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Graph Search Algorithms with One and Multiple Objectives
{ Thu, 20 Jul 2006, 14h30 }

By: Lawrence Mandow  [ show info ]

The shortest path problem is a classical combinatorial optimization problem with many applications in Operations Research. The development of Artificial Intelligence, and specially the Heuristic Search Hypothesis (1975) by Allen Newell and Herbert Simon, gave graph search algorithms a central role in general problem solving. In consequence, Artificial Intelligence research has favoured significant advances in the development of efficient graph search algorithms. Multiobjective decision making is an important alternative to classical optimization. Real world decision problems often involve a trade-off between multiple, conflicting, and non-commesurate objectives. The multiobjective search problem can be described as an extension of the shortest path problem where arc costs become vectors. However, this is a genuinely different problem since vector costs induce only a partial order relation, and requires the development of specific search algorithms. In this talk we shall first review state-of-the-art heuristic graph search algorithms developed by the AI community and give a general picture of their performance. We shall then consider the extension of these algorithms to the multiobjective decision framework, and discuss their applications and limitations.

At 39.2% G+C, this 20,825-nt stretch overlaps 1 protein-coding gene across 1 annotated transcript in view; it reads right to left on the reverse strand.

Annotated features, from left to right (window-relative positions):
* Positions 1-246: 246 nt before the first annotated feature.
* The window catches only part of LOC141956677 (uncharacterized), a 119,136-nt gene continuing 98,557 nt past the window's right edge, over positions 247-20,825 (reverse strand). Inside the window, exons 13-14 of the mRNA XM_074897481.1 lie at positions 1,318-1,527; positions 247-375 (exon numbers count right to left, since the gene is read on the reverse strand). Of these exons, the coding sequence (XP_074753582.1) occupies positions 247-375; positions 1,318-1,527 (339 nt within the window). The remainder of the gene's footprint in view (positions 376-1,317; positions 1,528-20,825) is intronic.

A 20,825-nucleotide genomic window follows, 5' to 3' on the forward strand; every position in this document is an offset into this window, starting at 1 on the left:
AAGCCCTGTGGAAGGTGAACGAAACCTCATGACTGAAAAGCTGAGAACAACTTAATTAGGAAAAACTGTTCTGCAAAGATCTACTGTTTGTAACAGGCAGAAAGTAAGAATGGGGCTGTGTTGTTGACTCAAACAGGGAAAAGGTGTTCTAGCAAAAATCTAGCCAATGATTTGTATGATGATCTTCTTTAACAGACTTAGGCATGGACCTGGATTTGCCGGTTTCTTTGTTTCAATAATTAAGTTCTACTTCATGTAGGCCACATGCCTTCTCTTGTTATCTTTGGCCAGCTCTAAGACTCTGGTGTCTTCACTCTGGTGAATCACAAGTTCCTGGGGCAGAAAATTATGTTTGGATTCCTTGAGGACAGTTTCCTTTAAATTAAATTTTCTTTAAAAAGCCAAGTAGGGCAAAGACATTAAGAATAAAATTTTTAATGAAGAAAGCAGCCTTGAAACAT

Hosted by: Software Systems

Location: Sala SeminĂ¡rios do DI

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